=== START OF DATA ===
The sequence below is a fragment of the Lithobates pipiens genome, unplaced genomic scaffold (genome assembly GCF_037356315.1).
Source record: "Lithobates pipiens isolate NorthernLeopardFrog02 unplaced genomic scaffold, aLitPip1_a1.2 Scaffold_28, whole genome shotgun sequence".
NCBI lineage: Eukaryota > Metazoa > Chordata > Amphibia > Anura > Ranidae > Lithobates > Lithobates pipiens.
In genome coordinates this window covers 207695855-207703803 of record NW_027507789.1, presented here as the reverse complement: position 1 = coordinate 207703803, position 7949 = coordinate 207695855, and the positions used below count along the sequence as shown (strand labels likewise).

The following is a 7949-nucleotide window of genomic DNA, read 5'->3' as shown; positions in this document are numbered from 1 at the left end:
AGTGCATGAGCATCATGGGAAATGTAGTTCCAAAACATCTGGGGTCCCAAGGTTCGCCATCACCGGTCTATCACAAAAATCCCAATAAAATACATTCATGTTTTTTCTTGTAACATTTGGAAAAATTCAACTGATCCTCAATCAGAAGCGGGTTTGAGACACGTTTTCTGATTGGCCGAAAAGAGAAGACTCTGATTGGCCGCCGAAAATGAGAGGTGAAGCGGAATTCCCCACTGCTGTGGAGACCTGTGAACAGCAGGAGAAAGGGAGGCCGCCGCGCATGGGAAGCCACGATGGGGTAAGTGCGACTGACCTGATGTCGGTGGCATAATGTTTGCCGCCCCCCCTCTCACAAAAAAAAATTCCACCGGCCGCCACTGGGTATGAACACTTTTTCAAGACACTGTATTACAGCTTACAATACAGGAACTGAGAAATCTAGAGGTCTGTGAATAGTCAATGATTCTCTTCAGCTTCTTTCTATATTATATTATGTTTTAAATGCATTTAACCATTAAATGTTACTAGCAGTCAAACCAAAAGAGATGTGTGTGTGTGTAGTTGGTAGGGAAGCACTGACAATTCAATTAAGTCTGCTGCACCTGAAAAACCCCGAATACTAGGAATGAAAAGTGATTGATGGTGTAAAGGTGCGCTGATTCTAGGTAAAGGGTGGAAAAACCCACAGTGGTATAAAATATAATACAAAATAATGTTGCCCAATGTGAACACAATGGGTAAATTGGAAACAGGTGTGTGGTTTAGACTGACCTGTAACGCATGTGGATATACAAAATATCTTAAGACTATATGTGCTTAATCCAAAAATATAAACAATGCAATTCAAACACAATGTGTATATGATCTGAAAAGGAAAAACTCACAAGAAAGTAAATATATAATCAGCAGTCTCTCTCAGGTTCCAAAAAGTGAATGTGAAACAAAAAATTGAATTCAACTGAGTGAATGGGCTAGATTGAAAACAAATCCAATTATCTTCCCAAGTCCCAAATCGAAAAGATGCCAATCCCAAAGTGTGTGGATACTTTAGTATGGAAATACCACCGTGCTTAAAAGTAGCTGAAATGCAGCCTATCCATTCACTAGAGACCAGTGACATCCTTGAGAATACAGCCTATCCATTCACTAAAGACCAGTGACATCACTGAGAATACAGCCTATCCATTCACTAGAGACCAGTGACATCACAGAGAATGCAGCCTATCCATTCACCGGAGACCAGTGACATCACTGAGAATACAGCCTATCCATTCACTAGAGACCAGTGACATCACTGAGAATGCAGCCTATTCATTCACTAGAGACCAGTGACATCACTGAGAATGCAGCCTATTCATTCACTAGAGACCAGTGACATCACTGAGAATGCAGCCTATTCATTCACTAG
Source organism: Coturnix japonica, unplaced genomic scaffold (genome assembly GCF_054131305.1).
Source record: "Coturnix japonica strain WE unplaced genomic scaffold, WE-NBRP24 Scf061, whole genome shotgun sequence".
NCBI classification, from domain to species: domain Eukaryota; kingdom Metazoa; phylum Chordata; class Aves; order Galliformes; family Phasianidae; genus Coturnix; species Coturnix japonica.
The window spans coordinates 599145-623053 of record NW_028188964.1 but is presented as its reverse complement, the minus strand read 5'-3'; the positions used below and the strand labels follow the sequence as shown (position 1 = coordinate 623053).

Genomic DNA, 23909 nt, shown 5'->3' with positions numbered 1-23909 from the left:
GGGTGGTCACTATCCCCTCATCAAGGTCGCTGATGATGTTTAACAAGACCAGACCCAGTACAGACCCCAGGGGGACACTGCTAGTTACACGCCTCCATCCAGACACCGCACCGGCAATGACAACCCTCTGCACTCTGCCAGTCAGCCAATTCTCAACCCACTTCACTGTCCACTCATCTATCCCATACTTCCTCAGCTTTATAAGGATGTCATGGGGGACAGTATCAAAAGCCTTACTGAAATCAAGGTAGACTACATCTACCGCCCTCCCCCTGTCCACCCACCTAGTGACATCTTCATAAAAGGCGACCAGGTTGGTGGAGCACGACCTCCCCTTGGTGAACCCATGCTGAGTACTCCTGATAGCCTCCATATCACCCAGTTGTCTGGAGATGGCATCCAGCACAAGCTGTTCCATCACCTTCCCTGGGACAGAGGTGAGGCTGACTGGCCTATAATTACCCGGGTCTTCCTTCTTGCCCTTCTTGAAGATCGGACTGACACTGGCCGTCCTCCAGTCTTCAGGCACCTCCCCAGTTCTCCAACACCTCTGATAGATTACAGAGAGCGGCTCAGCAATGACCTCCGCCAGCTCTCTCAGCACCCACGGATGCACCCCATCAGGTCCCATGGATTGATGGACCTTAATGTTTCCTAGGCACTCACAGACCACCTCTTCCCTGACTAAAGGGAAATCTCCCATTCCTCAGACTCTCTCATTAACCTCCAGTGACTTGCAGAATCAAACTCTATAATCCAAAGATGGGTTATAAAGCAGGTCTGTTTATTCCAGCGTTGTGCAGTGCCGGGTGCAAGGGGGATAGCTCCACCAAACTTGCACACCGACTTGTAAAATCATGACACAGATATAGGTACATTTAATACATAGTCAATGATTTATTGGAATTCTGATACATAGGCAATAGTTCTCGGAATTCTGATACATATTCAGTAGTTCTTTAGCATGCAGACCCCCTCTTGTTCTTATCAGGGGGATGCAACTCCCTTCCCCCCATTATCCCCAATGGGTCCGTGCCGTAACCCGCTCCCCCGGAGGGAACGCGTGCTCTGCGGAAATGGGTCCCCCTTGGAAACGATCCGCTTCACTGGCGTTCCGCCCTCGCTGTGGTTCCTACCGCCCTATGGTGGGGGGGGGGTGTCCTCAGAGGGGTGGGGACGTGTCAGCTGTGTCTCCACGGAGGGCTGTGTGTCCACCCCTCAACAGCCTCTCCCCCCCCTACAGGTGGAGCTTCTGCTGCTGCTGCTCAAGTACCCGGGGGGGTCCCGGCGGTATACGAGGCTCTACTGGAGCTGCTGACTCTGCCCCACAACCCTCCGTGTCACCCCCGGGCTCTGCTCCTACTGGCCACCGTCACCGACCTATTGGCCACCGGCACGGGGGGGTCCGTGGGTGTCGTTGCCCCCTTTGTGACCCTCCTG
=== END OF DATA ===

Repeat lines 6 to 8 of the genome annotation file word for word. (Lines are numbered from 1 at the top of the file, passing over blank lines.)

AGTGCATGAGCATCATGGGAAATGTAGTTCCAAAACATCTGGGGTCCCAAGGTTCGCCATCACCGGTCTATCACAAAAATCCCAATAAAATACATTCATGTTTTTTCTTGTAACATTTGGAAAAATTCAACTGATCCTCAATCAGAAGCGGGTTTGAGACACGTTTTCTGATTGGCCGAAAAGAGAAGACTCTGATTGGCCGCCGAAAATGAGAGGTGAAGCGGAATTCCCCACTGCTGTGGAGACCTGTGAACAGCAGGAGAAAGGGAGGCCGCCGCGCATGGGAAGCCACGATGGGGTAAGTGCGACTGACCTGATGTCGGTGGCATAATGTTTGCCGCCCCCCCTCTCACAAAAAAAAATTCCACCGGCCGCCACTGGGTATGAACACTTTTTCAAGACACTGTATTACAGCTTACAATACAGGAACTGAGAAATCTAGAGGTCTGTGAATAGTCAATGATTCTCTTCAGCTTCTTTCTATATTATATTATGTTTTAAATGCATTTAACCATTAAATGTTACTAGCAGTCAAACCAAAAGAGATGTGTGTGTGTGTAGTTGGTAGGGAAGCACTGACAATTCAATTAAGTCTGCTGCACCTGAAAAACCCCGAATACTAGGAATGAAAAGTGATTGATGGTGTAAAGGTGCGCTGATTCTAGGTAAAGGGTGGAAAAACCCACAGTGGTATAAAATATAATACAAAATAATGTTGCCCAATGTGAACACAATGGGTAAATTGGAAACAGGTGTGTGGTTTAGACTGACCTGTAACGCATGTGGATATACAAAATATCTTAAGACTATATGTGCTTAATCCAAAAATATAAACAATGCAATTCAAACACAATGTGTATATGATCTGAAAAGGAAAAACTCACAAGAAAGTAAATATATAATCAGCAGTCTCTCTCAGGTTCCAAAAAGTGAATGTGAAACAAAAAATTGAATTCAACTGAGTGAATGGGCTAGATTGAAAACAAATCCAATTATCTTCCCAAGTCCCAAATCGAAAAGATGCCAATCCCAAAGTGTGTGGATACTTTAGTATGGAAATACCACCGTGCTTAAAAGTAGCTGAAATGCAGCCTATCCATTCACTAGAGACCAGTGACATCCTTGAGAATACAGCCTATCCATTCACTAAAGACCAGTGACATCACTGAGAATACAGCCTATCCATTCACTAGAGACCAGTGACATCACAGAGAATGCAGCCTATCCATTCACCGGAGACCAGTGACATCACTGAGAATACAGCCTATCCATTCACTAGAGACCAGTGACATCACTGAGAATGCAGCCTATTCATTCACTAGAGACCAGTGACATCACTGAGAATGCAGCCTATTCATTCACTAGAGACCAGTGACATCACTGAGAATGCAGCCTATTCATTCACTAG
Source organism: Coturnix japonica, unplaced genomic scaffold (genome assembly GCF_054131305.1).
Source record: "Coturnix japonica strain WE unplaced genomic scaffold, WE-NBRP24 Scf061, whole genome shotgun sequence".